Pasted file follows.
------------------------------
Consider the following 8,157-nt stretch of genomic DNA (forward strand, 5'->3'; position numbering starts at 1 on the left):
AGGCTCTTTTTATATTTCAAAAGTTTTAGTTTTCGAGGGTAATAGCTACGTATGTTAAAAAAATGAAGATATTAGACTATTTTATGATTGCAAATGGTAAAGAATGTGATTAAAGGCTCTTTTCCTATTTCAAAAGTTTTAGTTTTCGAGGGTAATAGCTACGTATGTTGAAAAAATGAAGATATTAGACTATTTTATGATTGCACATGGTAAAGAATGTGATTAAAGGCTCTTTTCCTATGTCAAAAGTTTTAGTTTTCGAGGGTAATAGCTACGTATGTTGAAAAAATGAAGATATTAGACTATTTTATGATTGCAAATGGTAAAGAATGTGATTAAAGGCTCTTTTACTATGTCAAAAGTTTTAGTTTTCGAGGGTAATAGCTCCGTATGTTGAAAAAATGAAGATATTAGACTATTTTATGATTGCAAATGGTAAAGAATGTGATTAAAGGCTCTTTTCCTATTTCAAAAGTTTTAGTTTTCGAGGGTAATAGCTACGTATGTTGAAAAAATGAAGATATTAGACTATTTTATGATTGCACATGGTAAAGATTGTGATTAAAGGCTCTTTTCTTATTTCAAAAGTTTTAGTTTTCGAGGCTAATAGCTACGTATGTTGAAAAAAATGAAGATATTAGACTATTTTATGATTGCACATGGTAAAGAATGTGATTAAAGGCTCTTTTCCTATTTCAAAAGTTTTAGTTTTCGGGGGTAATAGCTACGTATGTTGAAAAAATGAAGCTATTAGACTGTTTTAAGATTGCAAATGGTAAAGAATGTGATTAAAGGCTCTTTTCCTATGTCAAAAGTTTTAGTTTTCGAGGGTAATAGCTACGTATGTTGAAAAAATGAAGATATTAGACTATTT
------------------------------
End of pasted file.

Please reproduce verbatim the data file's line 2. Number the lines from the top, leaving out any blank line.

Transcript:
AGGCTCTTTTTATATTTCAAAAGTTTTAGTTTTCGAGGGTAATAGCTACGTATGTTAAAAAAATGAAGATATTAGACTATTTTATGATTGCAAATGGTAAAGAATGTGATTAAAGGCTCTTTTCCTATTTCAAAAGTTTTAGTTTTCGAGGGTAATAGCTACGTATGTTGAAAAAATGAAGATATTAGACTATTTTATGATTGCACATGGTAAAGAATGTGATTAAAGGCTCTTTTCCTATGTCAAAAGTTTTAGTTTTCGAGGGTAATAGCTACGTATGTTGAAAAAATGAAGATATTAGACTATTTTATGATTGCAAATGGTAAAGAATGTGATTAAAGGCTCTTTTACTATGTCAAAAGTTTTAGTTTTCGAGGGTAATAGCTCCGTATGTTGAAAAAATGAAGATATTAGACTATTTTATGATTGCAAATGGTAAAGAATGTGATTAAAGGCTCTTTTCCTATTTCAAAAGTTTTAGTTTTCGAGGGTAATAGCTACGTATGTTGAAAAAATGAAGATATTAGACTATTTTATGATTGCACATGGTAAAGATTGTGATTAAAGGCTCTTTTCTTATTTCAAAAGTTTTAGTTTTCGAGGCTAATAGCTACGTATGTTGAAAAAAATGAAGATATTAGACTATTTTATGATTGCACATGGTAAAGAATGTGATTAAAGGCTCTTTTCCTATTTCAAAAGTTTTAGTTTTCGGGGGTAATAGCTACGTATGTTGAAAAAATGAAGCTATTAGACTGTTTTAAGATTGCAAATGGTAAAGAATGTGATTAAAGGCTCTTTTCCTATGTCAAAAGTTTTAGTTTTCGAGGGTAATAGCTACGTATGTTGAAAAAATGAAGATATTAGACTATTT